WASHINGTON – As the U.S. Border Patrol’s Buffalo sector has stepped up its efforts to arrest illegal immigrants, it may also have vastly expanded a bonus system that can reward agents with cash, extra vacation time and even Home Depot gift cards.
And perhaps as a result, 277 of those arrested on immigration charges between 2006 and 2011 by agents based in Rochester – who are part of the Buffalo sector – were in the U.S. legally and should not have been arrested.
Those were the key conclusions of a report by Families for Freedom, a New York based immigrant advocacy group, and the New York University Immigrant Rights Clinic – a report that prompted Sen. Kirsten E. Gillibrand to voice serious concerns in a letter to Homeland Security Secretary Janet Napolitano.
A focus on arrest rates, “coupled with a policy of rewarding arresting agents with bonuses, casts doubt over the fairness of each arrest,” Gillibrand, D-N.Y., said in the letter, which her office released Wednesday.
“Indeed, agents may be more likely to employ discriminatory methods such as racial profiling simply to bolster their arrest totals,” Gillibrand said.
Families for Freedom said it uncovered the focus on arrests and the bonus program through a Freedom of Information Act lawsuit, which produced records detailing the Border Patrol’s work in the 29 New York and Pennsylvania counties in the Buffalo sector.
The resulting information probably reveals just a snippet of what’s likely a national program to reward Border Patrol agents for the number of arrests they make, claimed Abraham Paulos, executive director of Families for Freedom.
“The report is really about what we don’t know,” Paulos said. “This is just a window into the Border Patrol’s culture of policing.”
In a statement, though, the Department of Homeland Security denied rewarding Border Patrol agents for their arrests.
“No such practice of paid incentives and awards for specific human targets or enforcement actions has ever occurred within the Border Patrol, nor will it ever occur within the ranks of any [Customs and Border Protection] component,” the statement said.
Asked what the bonuses were paid for, then, agency spokesperson Joanne Ferreira would only say: “Got to refer you to the statement.”
And while the Border Patrol had earlier denied that it keeps track of arrests by agents in its various stations, the Families for Freedom lawsuit revealed that the agency keeps meticulous records on how many arrests are made each day, and where they occur.
“USBP’s policy of closely monitoring and circulating arrest numbers encourages stations and individual agents to focus their efforts on making as many arrests as possible,” the report said.
Meanwhile, Families for Freedom’s efforts also revealed that the Border Patrol has three separate incentive programs for agents in its Buffalo sector.
Agents can get cash awards of up to $2,500 a year, time-off rewards of up to 40 hours and $100 gift cards from Home Depot and other retailers.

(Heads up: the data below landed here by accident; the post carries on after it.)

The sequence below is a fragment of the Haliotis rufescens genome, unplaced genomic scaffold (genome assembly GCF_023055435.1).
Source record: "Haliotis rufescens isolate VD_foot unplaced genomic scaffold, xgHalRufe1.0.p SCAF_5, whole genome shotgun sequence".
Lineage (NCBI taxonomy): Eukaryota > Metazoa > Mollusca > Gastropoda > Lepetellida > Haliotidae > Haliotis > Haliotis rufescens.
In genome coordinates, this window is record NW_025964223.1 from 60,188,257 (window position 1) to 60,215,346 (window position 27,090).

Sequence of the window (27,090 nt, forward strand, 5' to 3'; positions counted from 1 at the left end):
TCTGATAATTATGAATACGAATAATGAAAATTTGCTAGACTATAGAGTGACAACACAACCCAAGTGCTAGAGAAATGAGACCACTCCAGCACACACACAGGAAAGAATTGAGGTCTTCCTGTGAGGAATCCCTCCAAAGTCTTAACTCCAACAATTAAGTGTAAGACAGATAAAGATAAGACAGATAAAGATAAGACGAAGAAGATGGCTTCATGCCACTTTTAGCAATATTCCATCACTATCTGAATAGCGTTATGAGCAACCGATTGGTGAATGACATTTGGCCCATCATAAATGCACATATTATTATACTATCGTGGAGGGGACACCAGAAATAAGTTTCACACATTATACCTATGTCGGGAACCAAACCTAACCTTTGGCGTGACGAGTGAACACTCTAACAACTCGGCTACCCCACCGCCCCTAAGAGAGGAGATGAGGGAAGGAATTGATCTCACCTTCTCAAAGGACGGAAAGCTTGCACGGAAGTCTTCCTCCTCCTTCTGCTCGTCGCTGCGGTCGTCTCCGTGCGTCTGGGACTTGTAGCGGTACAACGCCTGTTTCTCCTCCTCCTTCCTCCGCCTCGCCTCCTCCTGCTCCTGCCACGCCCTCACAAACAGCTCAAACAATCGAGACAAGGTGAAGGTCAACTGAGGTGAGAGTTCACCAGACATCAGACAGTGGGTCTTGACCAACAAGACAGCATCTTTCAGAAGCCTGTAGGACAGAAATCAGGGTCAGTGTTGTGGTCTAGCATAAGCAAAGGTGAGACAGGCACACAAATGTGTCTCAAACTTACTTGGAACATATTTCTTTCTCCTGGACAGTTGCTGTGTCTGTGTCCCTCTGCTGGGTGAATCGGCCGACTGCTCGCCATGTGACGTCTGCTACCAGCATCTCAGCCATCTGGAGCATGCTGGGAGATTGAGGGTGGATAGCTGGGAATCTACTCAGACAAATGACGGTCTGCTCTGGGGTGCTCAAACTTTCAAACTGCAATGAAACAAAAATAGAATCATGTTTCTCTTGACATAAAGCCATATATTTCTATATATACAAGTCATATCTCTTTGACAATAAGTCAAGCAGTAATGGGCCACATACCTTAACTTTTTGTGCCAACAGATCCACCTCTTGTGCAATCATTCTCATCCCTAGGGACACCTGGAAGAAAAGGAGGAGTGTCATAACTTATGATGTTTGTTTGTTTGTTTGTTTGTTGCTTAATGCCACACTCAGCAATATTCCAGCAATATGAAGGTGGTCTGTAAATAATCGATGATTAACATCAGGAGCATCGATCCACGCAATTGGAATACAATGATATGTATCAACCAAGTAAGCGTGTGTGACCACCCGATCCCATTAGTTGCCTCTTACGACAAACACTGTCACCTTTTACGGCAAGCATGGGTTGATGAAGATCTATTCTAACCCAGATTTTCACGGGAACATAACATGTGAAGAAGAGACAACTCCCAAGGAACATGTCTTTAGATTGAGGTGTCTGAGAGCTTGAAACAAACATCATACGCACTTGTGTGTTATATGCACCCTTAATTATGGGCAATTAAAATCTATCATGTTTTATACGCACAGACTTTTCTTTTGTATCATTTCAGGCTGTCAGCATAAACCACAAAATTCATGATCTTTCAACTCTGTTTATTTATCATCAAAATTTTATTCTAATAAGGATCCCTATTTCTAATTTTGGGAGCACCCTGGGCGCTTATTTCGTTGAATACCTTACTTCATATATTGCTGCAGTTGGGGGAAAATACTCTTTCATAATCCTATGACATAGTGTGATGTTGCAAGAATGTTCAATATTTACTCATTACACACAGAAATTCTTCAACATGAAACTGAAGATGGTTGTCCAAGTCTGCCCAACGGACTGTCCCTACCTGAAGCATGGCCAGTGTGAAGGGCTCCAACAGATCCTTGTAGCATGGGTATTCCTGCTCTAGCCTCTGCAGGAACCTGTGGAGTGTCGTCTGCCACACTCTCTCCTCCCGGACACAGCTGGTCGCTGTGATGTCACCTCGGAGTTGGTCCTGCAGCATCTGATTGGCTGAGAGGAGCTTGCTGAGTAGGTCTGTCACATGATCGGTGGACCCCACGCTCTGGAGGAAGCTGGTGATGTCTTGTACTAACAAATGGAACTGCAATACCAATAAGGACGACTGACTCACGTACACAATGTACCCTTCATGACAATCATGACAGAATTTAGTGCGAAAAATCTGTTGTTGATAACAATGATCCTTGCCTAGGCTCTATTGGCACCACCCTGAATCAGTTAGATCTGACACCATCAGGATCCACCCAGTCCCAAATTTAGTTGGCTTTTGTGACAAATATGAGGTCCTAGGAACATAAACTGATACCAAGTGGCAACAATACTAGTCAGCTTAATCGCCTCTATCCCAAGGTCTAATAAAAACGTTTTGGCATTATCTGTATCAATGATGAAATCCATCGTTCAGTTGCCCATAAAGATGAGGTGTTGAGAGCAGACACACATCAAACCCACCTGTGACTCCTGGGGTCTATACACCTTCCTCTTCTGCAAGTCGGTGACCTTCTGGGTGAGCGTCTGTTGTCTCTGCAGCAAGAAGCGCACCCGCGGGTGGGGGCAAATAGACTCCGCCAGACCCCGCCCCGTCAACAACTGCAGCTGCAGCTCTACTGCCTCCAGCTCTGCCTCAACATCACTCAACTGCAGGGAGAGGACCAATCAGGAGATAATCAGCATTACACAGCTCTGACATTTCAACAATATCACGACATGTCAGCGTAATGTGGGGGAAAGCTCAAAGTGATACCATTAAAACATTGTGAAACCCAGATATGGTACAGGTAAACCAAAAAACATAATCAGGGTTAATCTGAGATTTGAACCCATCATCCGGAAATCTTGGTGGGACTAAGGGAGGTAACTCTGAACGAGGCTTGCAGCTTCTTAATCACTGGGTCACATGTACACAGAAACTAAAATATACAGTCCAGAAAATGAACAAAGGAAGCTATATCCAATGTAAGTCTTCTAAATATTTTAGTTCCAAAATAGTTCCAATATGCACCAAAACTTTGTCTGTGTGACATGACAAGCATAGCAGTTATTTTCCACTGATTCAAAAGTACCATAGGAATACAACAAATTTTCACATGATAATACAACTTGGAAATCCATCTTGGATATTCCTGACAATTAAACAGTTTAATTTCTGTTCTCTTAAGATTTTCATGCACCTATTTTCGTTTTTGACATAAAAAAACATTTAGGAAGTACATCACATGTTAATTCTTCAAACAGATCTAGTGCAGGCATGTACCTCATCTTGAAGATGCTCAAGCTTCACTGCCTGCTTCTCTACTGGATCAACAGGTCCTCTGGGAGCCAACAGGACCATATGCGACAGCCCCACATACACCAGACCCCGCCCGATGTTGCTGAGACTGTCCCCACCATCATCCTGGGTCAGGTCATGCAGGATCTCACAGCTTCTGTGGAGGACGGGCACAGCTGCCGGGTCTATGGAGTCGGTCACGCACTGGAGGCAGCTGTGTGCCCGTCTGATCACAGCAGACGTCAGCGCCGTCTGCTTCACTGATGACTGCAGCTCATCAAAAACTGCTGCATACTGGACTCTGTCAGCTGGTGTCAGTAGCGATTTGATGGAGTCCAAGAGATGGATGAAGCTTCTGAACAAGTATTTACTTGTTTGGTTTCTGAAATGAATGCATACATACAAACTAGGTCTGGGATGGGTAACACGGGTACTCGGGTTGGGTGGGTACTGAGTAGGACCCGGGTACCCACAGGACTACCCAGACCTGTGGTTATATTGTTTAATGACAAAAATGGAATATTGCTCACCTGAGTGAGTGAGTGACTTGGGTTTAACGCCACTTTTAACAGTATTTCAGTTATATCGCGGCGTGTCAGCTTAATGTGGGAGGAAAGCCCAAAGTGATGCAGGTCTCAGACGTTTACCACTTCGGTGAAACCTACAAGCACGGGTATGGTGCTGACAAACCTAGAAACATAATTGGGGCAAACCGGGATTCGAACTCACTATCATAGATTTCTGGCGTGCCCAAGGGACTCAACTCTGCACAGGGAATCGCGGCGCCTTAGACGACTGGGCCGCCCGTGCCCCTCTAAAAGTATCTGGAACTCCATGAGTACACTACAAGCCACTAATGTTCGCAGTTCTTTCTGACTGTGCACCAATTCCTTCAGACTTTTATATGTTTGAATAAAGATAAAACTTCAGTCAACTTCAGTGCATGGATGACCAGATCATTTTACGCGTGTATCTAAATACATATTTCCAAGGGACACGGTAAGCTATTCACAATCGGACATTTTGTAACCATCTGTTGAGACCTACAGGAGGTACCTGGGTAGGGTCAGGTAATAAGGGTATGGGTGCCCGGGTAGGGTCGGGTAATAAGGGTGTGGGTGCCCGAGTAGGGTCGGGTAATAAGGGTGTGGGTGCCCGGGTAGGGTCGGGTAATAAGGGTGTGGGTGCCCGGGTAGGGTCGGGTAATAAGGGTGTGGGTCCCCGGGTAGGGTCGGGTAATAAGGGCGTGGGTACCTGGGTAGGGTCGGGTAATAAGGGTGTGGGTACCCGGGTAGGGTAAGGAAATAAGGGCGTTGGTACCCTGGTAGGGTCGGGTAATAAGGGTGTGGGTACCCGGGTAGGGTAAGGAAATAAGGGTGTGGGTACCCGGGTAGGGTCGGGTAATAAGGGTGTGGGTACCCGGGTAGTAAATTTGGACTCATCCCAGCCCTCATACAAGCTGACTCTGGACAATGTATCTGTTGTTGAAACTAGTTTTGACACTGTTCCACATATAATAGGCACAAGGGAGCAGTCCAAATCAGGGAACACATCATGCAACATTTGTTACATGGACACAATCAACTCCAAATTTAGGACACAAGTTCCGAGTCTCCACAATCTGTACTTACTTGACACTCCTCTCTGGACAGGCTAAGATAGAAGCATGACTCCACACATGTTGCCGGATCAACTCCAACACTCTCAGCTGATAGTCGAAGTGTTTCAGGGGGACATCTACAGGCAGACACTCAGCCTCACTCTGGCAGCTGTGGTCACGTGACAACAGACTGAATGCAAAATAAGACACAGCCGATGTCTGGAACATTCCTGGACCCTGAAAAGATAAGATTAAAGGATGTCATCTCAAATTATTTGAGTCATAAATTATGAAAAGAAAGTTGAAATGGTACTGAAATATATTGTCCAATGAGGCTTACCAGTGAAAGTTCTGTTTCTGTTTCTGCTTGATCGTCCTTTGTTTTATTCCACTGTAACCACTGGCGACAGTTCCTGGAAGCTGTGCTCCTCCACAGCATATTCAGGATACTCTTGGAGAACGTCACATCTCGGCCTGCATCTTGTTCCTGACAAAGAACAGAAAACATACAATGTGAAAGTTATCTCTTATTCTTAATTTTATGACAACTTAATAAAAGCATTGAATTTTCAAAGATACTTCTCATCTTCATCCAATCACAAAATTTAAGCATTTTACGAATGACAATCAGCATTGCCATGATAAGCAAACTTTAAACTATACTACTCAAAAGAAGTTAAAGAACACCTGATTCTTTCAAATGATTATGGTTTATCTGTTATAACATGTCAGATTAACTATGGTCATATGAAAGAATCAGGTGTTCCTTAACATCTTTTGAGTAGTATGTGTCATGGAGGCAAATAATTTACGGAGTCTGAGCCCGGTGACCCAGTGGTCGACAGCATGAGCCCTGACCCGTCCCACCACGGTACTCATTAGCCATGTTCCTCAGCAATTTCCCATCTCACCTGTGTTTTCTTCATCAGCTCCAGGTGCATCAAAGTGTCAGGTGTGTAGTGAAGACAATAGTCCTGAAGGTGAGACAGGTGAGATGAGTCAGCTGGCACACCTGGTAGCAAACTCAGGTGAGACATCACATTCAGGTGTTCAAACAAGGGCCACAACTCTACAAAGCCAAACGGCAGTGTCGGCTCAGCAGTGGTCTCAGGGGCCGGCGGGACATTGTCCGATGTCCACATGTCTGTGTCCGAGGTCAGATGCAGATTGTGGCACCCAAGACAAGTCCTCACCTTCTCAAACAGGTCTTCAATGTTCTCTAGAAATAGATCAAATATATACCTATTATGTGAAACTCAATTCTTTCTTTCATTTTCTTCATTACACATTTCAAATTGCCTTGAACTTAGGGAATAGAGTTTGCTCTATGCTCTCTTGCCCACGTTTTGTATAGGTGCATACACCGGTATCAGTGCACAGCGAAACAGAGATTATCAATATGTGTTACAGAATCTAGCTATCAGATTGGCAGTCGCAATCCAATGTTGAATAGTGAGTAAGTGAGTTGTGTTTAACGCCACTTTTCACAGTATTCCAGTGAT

“The documents produced in the litigation show that this program allows station managers to recommend cash bonuses to arresting agents on a discretionary basis,” Families for Freedom said, adding that it only made sense that for agents, more arrests would result in a bigger bonus.
Families for Freedom said the cash award bonus program has been in place for several years, and that the money spent on it annually had grown from $6,000 in 2003 to $194,890 in fiscal 2011.
What’s more, as the bonus program has grown, so has the Border Patrol’s propensity for arresting the wrong guy.
Families for Freedom’s lawsuit produced arrest records in the Border Patrol’s Rochester station, which is part of the Buffalo sector. According to those Rochester records, 277 people were arrested improperly between 2006 and 2011.
“The actual number is probably far higher because CBP did not formally instruct its agents to document these arrests until June 2010,” the Families for Freedom report said.
Twelve of the people arrested improperly were U.S. citizens and 52 were permanent legal residents, while the rest either had valid visas, were involved in pending immigration proceedings or had been granted asylum in the U.S.
Africans, Asians and Middle Easterners made up the vast majority of those arrested improperly, the records show, prompting Gillibrand to question whether racial profiling was taking place.
“I implore the department to implement data-collection mechanisms to detect any pattern of potentially discriminatory conduct,” Gillibrand said in her letter.
In addition, Gillibrand’s office said the senator plans to introduce legislation that will force federal agents and local law enforcement officers working with them to record why people are being stopped, their demographic characteristics, their immigration status and other key information.
That information would have to be compiled and reported to Congress annually.
In the meantime, though, Gillibrand sought immediate action on the issue from Napolitano.